Iona is one of those places where, as the Celts describe it, the veil is thin and the Otherworld seems close. It has probably been a place of pilgrimage for 1000s of years; it was a Druidic teaching centre before the arrival of Celtic Christianity, and the (now partial) row of standing stones marching 37 miles across Mull from Grass Point below Duart Castle, just beneath where the ferry comes in from Oban, right down to Fionnphort where the Iona ferry carries the traveller to Iona, testifies to an ancient, probably sacred, route dating back to the late Neolithic or the early Bronze Age.

An island is both a physical point in space and metaphorically a place where we might bring ourselves home.

It's almost impossible to come to such a place as this small island without bringing our questions in relation to who we are and how we might live, and a course such as this writing retreat that I facilitate year after year here invites those questions sooner rather than later; and if I don't raise them, the island will.

The writing is a part of the process; it is itself, in fact, process and product; and yet also in some ways is only a medium for bringing other, deeper, truths to the surface for examination and expression; for integration.

These few days offer the possibility for transformation. For many, simply stopping, simply being silent, sharing solitude with others, is in itself a big experience, and gives us an opportunity to slip the leash of habitual patterns of thought and action.

'It is essential sometimes,’ Krishnamurti said, ‘to go to retreat, to stop everything that you have been doing, to stop your beliefs and experiences completely, and look at them anew… You would then let fresh air into your minds… Perhaps you may come upon that mystery which nobody can reveal to you and nothing can destroy.'

Sunday, 14 April 2013

north by northwest, 600 miles and a few ferries later

Loch Lomond, early morning 13th April

St Mary's Chapel, one of the oldest surviving ruins on Iona.
All the weathers in one day today.

And my favourite place ever:
Traigh ban nam Manach ('White Strand of the Monks'), on Iona

Friday, 12 April 2013

in the hills

Off one of the Lake District's highest steepest fells visible from the M6 north, there's a little splinter of human hanging from a small fingernail of rainbow nylon kite-stuff – a hang-glider launching him- or herself from the summit, and being slowly carried by the vectors* round the edge of the hill and out of sight.

It's interesting, isn't it, how we need to test and court death, temper (or test) ourselves by challenging it. When I was in my teens an older friend was killed hang-gliding in Alaska (as you do); and yet I see the attraction. I'm noticing though that, as someone who likes edges – they're full of creative ferment – mine are more often internal these days.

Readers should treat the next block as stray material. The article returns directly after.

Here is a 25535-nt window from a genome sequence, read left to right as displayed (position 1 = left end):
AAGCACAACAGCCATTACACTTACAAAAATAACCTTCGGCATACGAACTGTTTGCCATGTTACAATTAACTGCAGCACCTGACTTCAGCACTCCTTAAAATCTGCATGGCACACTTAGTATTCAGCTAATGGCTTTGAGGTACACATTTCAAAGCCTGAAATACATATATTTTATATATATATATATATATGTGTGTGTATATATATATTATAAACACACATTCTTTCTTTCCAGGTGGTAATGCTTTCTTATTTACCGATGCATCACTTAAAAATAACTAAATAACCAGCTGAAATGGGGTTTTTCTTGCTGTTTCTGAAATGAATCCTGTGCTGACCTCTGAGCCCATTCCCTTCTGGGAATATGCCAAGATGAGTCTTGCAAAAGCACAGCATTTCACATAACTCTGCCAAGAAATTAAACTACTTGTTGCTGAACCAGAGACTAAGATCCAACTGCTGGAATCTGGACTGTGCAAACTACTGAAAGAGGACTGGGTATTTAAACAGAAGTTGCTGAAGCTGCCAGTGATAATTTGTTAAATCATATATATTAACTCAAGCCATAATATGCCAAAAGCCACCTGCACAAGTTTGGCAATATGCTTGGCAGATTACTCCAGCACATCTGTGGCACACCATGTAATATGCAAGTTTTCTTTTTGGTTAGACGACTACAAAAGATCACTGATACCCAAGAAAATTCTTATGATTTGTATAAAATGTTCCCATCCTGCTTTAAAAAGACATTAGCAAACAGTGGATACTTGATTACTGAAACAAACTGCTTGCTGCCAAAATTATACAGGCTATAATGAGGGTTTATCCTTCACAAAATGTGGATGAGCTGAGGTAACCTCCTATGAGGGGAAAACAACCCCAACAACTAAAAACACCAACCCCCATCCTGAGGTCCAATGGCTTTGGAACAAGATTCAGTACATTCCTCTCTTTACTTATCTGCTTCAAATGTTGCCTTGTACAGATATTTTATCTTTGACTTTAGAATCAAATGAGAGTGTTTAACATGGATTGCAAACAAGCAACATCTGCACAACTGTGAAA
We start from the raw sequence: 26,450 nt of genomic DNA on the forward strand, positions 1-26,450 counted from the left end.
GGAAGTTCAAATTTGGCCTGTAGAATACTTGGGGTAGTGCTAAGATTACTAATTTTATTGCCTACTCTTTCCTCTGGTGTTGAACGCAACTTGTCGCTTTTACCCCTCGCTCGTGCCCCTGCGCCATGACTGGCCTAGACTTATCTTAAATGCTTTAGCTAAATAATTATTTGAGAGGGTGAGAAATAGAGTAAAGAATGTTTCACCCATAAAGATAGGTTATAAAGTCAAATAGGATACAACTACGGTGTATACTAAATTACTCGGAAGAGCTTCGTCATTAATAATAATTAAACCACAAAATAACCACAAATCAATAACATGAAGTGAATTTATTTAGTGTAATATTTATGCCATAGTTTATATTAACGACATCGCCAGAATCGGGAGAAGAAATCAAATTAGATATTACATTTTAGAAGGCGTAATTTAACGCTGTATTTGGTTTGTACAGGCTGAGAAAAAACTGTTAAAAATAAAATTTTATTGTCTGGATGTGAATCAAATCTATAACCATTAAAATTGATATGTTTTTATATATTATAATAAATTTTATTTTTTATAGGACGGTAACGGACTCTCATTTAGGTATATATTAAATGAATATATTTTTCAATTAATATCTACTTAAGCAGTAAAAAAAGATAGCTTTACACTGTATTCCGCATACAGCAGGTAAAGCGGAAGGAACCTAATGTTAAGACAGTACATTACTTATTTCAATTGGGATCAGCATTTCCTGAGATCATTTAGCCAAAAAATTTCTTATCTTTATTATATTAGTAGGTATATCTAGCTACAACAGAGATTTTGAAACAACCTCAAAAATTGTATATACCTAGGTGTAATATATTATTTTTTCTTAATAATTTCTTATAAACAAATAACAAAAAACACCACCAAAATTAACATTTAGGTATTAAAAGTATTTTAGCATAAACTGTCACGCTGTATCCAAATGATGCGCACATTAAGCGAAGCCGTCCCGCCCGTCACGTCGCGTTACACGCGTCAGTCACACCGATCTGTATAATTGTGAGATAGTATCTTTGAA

A handful of hardy black-face sheep and their lambs, and a small flock of Swaledales, grey enough to look like they've been used as chimney-brushes, crane their necks up at the man-machine, only mildly interested. Or are they Herdwicks? I've forgotten. (Once upon a time I spun, vegetable-dyed and knitted or wove wool into garments – blissful days out on the Devon coasts and moors with my baby daughter slung off my chest collecting gorse and lichen and blackthorn bark for dyeing [me, collecting, not my baby daughter]. Sometimes I used the naturally-coloured fleece of native pied, grey, brown or black sheep, too.)

For a few moments there's brilliant sun, but north, eclipsing the mountain ranges that are beginning to push up into consciousness in brief glimpses, there's that kind of wild stormy sky that presages Weather of the dramatic variety, and throws whatever is in front of it – in this case full-bellied conical hills with their necklaces of Cumbrian stonewalls and the odd brooch pin of tree – into transient brilliant relief. The occasional willow tree is flame-red, extravagant and showy.

Last leg of the first day's journey to the Hebrides. 400 miles today feels challenging, especially since I only had 3 hours' sleep last night and a stressful lead-up to the drive, culminating in being so unmindful I took my wing-mirror off again late last night clipping a Highways temporary sign by squeezing through a gap that was simply too small – for the third time in a year. I'm quite spatially aware, and in all my many years of driving vans, left-hand drive cars, wider vehicles generally, etc, I've never done this before this car. My garage mechanic looks at me in disbelief. Good man – 8am I call by, en route for my epic journey to the Hebrides, and by 8.30 someone's delivered a new mirror and he's fitted it.